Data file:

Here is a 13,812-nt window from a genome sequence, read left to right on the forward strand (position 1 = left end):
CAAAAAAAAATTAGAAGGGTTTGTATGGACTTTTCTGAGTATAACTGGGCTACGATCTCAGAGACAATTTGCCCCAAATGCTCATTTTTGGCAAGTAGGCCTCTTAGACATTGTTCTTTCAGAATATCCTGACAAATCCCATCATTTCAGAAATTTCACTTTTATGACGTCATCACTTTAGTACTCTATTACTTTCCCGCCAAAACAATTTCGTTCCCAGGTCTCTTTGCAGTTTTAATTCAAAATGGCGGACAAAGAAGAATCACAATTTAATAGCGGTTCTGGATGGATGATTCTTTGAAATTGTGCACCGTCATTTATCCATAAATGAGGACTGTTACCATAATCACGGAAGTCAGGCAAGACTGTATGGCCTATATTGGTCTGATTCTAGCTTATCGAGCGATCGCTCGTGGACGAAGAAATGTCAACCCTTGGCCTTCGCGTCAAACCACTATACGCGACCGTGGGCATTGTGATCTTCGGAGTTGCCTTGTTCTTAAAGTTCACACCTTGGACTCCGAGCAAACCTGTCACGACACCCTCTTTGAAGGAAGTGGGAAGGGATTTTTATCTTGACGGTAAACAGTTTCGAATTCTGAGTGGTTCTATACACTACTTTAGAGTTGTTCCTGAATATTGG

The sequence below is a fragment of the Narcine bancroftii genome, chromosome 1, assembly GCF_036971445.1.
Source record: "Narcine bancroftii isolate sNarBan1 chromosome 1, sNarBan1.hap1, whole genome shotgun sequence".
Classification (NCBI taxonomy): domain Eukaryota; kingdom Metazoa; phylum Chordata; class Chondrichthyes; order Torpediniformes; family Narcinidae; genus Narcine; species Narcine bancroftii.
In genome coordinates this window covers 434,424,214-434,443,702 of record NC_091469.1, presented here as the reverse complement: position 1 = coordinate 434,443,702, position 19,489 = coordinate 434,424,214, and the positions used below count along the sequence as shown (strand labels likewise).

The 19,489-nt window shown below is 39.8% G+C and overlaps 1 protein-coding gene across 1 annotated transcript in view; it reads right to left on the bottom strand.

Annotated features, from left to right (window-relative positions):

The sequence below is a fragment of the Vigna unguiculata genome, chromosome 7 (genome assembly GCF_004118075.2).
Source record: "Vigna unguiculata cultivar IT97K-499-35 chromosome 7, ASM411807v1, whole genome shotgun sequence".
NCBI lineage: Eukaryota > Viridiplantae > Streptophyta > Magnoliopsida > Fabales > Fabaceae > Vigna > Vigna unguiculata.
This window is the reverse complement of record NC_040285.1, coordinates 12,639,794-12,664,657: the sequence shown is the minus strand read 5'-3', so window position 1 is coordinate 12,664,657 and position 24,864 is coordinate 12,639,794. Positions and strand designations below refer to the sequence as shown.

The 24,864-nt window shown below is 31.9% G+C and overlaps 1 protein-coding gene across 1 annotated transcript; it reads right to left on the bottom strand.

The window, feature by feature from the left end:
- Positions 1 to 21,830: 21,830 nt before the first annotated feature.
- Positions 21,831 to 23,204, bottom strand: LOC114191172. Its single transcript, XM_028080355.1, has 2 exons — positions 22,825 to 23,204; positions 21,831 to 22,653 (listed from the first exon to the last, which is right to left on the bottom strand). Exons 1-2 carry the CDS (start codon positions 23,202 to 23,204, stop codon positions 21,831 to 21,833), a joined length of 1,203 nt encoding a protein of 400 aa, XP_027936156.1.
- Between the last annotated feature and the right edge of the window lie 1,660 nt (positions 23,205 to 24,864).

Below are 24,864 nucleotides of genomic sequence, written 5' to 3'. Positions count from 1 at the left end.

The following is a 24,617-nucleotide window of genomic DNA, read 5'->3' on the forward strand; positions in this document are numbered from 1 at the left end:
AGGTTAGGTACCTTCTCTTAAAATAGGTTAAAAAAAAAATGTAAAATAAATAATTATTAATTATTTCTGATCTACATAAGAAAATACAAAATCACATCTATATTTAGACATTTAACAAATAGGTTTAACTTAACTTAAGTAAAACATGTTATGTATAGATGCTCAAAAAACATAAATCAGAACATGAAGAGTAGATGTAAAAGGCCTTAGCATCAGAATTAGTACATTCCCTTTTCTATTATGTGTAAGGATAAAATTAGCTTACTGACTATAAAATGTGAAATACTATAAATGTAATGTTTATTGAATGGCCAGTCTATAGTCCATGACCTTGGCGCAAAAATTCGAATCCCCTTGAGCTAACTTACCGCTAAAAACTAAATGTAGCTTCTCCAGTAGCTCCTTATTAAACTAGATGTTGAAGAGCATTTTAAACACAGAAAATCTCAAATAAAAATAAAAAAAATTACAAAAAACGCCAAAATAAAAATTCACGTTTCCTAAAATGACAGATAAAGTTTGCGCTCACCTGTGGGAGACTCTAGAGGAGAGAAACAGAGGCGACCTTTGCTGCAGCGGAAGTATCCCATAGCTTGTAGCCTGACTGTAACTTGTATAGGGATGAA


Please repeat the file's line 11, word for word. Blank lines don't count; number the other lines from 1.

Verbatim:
NCBI lineage: Eukaryota > Viridiplantae > Streptophyta > Magnoliopsida > Fabales > Fabaceae > Vigna > Vigna unguiculata.